Faisalabad’s largest two-day science festival for schoolchildren kicked off on Thursday at the University of Agriculture Expo Centre, aimed at igniting a spark for science and discovery among students in the region, and to promote better quality of learning available in government schools.

The festival has been organised by District Deputy Commissioner Salman Ghani, Additional Deputy Commissioner General Khalid Farooka, Faisalabad Chamber of Commerce and Industries, District Education Authority Faisalabad, District Government Faisalabad, Roshan Kinara and Pakistan Alliance for Maths and Science.

On its first day, the festival attracted a massive attendance of over 6,000 students from nearly 200 government and private schools of Faisalabad district. Teachers, entrepreneurs, science specialists, and government officials attended the festival where students exhibited more than 255 science models displaying their passion for science and technology, and introduced innovative concepts to the visitors. The festival witnessed an exceptionally large participation of girls’ schools which was a source of optimism for the organisers in growth of STEM fields by women.

Interactive displays and live experiments, some of which involved robotics, sensors for disabled children, smart lighting control systems, fabric defect detector, nutrient detector, security doors and soap bubble generators were conducted by students of both government and private schools.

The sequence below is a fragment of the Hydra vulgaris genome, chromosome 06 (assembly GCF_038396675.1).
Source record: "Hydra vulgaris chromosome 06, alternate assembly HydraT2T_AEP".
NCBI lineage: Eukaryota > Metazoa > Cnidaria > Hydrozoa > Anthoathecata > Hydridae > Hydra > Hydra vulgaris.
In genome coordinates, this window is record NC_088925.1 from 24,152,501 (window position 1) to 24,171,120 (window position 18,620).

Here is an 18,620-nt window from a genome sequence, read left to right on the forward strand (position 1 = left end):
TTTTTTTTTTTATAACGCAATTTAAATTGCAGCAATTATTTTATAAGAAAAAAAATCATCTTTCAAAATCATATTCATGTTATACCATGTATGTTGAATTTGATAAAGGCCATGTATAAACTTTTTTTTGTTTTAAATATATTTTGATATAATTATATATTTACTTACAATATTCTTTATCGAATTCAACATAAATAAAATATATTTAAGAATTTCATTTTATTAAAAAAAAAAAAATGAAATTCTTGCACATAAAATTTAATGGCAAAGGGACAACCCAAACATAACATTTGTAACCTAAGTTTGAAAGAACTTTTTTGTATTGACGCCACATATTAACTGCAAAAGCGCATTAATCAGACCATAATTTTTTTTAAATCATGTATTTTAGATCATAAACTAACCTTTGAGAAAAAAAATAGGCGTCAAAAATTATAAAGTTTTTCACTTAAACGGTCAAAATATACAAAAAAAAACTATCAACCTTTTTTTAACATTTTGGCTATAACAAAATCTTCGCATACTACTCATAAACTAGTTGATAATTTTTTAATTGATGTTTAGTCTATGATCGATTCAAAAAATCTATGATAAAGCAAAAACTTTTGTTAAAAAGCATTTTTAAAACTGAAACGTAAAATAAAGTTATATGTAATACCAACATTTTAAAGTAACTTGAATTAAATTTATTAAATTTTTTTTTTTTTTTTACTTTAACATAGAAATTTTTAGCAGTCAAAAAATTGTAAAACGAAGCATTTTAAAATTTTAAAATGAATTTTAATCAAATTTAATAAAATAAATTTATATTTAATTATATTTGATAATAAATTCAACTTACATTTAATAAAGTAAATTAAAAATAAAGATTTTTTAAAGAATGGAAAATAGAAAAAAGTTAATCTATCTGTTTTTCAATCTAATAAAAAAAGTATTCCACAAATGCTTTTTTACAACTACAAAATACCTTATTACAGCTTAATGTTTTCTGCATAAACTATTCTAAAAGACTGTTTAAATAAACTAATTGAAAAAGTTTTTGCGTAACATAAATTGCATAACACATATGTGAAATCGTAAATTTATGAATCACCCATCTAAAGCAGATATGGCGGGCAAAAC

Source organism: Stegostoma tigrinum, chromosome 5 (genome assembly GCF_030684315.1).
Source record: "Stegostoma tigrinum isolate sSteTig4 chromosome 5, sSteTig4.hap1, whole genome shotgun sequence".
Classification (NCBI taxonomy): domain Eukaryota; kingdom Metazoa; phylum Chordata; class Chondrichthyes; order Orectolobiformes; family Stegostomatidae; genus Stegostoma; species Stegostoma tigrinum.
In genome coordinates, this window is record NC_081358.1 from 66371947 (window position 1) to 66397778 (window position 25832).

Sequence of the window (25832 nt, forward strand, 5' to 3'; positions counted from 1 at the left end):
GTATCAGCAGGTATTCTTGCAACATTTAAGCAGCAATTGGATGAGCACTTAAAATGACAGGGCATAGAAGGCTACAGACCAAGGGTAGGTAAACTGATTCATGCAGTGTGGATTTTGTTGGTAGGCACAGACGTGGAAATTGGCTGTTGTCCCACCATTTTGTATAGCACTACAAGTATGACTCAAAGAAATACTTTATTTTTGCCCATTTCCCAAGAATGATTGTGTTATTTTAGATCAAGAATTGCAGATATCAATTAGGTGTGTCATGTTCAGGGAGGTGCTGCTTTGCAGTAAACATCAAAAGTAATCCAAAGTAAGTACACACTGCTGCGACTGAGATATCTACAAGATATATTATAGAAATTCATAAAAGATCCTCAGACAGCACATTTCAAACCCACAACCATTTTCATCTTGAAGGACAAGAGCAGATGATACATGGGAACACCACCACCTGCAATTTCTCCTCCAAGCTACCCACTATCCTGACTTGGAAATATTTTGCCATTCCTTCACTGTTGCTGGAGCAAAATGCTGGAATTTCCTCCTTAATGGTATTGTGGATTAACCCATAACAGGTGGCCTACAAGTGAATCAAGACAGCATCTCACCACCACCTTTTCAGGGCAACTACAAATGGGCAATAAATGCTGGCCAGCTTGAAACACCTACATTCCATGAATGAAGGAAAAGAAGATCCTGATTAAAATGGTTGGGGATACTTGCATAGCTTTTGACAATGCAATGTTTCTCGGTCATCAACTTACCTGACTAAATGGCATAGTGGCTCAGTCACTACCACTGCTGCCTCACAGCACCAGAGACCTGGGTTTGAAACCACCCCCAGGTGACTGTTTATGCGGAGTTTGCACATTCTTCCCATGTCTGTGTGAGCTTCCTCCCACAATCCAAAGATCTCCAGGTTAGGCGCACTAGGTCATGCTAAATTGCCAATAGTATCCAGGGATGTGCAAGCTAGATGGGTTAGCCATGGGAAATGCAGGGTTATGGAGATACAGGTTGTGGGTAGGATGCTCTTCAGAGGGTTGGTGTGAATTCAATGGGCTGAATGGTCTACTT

A group of students from a private school created a mini-drone that could carry medicines and aid packages to a person in need over a range of a few kilometers. Their wish was for hospitals and care providers to adopt the technology in medical emergencies in Pakistan. Students from National Textile University Faisalabad displayed their fashion and lifestyle products that they had created from recycled waste and encouraged visitors to adopt a greener lifestyle.

Eight science organizations from across Pakistan including Sabaq, AZ Corp, Science Fuse, Pakistan Science Foundation, Khwarizmi Science Society, Stem Visions, Learn-O-Bots and Lahore Astronomy Society also participated in the festival.

Over the centuries, wider curricular adoption of math and science has proven vital to empowerment of nations and helped their citizens earn higher incomes and resultantly boost economies. On the same lines, studies of math and science is integral to Pakistan’s prospects for economic growth.

Such events that have interactive displays of theories of science in action can help instil a spirit of discovery in students and provide them an enabling environment to pursue and absorb high-quality learning.

The fair is open to all and will conclude tomorrow (Friday).

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